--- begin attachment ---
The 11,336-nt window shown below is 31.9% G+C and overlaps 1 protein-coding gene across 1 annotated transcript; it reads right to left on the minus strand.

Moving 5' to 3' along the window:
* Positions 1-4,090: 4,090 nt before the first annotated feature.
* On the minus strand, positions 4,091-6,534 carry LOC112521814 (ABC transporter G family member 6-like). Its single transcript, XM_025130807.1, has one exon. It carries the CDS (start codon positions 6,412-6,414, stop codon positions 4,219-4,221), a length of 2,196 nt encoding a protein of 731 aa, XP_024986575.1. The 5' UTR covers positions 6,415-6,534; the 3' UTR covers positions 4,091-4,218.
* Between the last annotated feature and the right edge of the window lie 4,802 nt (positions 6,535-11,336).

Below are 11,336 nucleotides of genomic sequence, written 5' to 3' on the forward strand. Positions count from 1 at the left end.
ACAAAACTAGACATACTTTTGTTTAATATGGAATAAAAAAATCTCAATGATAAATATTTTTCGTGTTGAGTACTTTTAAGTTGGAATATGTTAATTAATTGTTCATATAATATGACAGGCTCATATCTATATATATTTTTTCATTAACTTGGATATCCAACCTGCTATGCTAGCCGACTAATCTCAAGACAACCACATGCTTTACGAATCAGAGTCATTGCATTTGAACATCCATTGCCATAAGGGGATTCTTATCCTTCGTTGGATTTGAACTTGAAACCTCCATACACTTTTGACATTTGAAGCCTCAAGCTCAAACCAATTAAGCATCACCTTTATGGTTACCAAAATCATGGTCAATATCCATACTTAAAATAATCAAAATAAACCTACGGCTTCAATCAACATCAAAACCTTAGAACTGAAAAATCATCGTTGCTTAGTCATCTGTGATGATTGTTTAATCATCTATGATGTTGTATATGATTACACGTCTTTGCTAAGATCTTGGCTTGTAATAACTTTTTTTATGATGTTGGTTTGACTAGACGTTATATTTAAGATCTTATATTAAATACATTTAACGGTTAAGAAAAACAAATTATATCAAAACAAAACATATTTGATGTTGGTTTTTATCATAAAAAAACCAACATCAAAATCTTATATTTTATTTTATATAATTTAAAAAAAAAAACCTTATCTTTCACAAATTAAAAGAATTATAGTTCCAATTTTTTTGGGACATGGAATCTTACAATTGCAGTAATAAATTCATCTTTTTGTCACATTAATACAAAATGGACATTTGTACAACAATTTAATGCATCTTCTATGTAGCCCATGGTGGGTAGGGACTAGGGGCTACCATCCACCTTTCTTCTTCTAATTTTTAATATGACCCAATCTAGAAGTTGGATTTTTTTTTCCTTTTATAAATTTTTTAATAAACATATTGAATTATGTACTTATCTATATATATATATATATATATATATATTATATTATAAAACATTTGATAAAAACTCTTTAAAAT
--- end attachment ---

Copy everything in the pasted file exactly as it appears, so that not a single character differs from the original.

The 11,336-nt window shown below is 31.9% G+C and overlaps 1 protein-coding gene across 1 annotated transcript; it reads right to left on the minus strand.

Moving 5' to 3' along the window:
* Positions 1-4,090: 4,090 nt before the first annotated feature.
* On the minus strand, positions 4,091-6,534 carry LOC112521814 (ABC transporter G family member 6-like). Its single transcript, XM_025130807.1, has one exon. It carries the CDS (start codon positions 6,412-6,414, stop codon positions 4,219-4,221), a length of 2,196 nt encoding a protein of 731 aa, XP_024986575.1. The 5' UTR covers positions 6,415-6,534; the 3' UTR covers positions 4,091-4,218.
* Between the last annotated feature and the right edge of the window lie 4,802 nt (positions 6,535-11,336).

Below are 11,336 nucleotides of genomic sequence, written 5' to 3' on the forward strand. Positions count from 1 at the left end.
ACAAAACTAGACATACTTTTGTTTAATATGGAATAAAAAAATCTCAATGATAAATATTTTTCGTGTTGAGTACTTTTAAGTTGGAATATGTTAATTAATTGTTCATATAATATGACAGGCTCATATCTATATATATTTTTTCATTAACTTGGATATCCAACCTGCTATGCTAGCCGACTAATCTCAAGACAACCACATGCTTTACGAATCAGAGTCATTGCATTTGAACATCCATTGCCATAAGGGGATTCTTATCCTTCGTTGGATTTGAACTTGAAACCTCCATACACTTTTGACATTTGAAGCCTCAAGCTCAAACCAATTAAGCATCACCTTTATGGTTACCAAAATCATGGTCAATATCCATACTTAAAATAATCAAAATAAACCTACGGCTTCAATCAACATCAAAACCTTAGAACTGAAAAATCATCGTTGCTTAGTCATCTGTGATGATTGTTTAATCATCTATGATGTTGTATATGATTACACGTCTTTGCTAAGATCTTGGCTTGTAATAACTTTTTTTATGATGTTGGTTTGACTAGACGTTATATTTAAGATCTTATATTAAATACATTTAACGGTTAAGAAAAACAAATTATATCAAAACAAAACATATTTGATGTTGGTTTTTATCATAAAAAAACCAACATCAAAATCTTATATTTTATTTTATATAATTTAAAAAAAAAAACCTTATCTTTCACAAATTAAAAGAATTATAGTTCCAATTTTTTTGGGACATGGAATCTTACAATTGCAGTAATAAATTCATCTTTTTGTCACATTAATACAAAATGGACATTTGTACAACAATTTAATGCATCTTCTATGTAGCCCATGGTGGGTAGGGACTAGGGGCTACCATCCACCTTTCTTCTTCTAATTTTTAATATGACCCAATCTAGAAGTTGGATTTTTTTTTCCTTTTATAAATTTTTTAATAAACATATTGAATTATGTACTTATCTATATATATATATATATATATATATATTATATTATAAAACATTTGATAAAAACTCTTTAAAAT